Themes and Meanings
The central theme in “The Street of Crocodiles” is an examination of the nature of twentieth century life. The mode of presentation is surrealistic and the title an extended metaphor. Life in the new district is a caricature of life in the old; it has degenerated to the extent that it has lost what was once called reality. It is not real. Life in the city—which the narrator examines by looking at a “beautiful map” that is extended over a “sheaf of parchment pages”—is illusory. It presents a mere “bird’s eye panorama.” The narrator’s imagination fills it with life, peoples its stores and streets, permits motion and activity to flow through its boulevards and alleys, observes and assesses. This observation and assessment reveal the vanity of life, its illusoriness, its deceptiveness (the outfitters’ shops as facades of pornographic bookstores), its impotence. Its reality is a sham, for it exists, after all, only on a map, despite the beauty of its engraving.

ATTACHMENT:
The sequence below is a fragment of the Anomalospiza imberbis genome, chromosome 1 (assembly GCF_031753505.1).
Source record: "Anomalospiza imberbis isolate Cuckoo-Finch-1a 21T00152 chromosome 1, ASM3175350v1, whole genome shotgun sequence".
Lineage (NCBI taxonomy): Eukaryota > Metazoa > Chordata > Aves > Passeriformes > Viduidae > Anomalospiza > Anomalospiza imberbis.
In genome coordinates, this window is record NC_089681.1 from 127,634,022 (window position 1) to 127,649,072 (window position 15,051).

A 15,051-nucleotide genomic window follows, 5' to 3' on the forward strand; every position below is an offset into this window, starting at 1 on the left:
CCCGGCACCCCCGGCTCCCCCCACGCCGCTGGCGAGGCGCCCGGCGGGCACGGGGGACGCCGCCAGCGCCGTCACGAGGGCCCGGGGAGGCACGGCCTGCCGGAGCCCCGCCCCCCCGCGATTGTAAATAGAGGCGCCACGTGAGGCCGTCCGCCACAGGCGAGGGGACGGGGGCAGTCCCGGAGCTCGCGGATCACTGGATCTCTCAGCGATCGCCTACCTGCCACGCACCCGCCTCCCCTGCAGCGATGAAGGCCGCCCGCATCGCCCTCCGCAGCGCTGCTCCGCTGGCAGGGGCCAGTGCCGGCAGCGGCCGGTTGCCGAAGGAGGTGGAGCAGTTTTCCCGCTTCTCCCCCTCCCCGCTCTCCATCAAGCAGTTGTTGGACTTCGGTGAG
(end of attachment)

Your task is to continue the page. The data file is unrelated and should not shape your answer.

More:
Does this view of “The Street of Crocodiles” not possess any reality at all? It does. The grotesque possesses elements of the real, but its forms are misshapen as in a distortion mirror. Great predecessors of Bruno Schulz in the art of the grotesque were the painter Hieronymus Bosch (1450?-1516), the Russian writer Nikolai Gogol (1809-1852), and the Austrian writer Franz Kafka (1883-1924). The upheavals of the twentieth century gave further impetus to a presentation of the grotesque in painting (George Grosz, 1893-1959), in literature (Stanisaw Ignacy Witkiewicz, 1885-1939), and even music (aleatory music and its practitioners, such as Karlheinz Stockhausen, born 1928). The presentation of reality in grotesque forms raises questions about the nature of reality itself. Where does it exist if not in the human mind, and does one not create it for oneself every moment of one’s life again and again? It may appear to one appealing or unappealing. The artist Schulz saw his reality and transformed it through his imagination and creative talent. He made it “strange,” so that the familiar should once again become unfamiliar to his readers and should rouse their own imaginative sensibility. Finally, reality is ambiguous.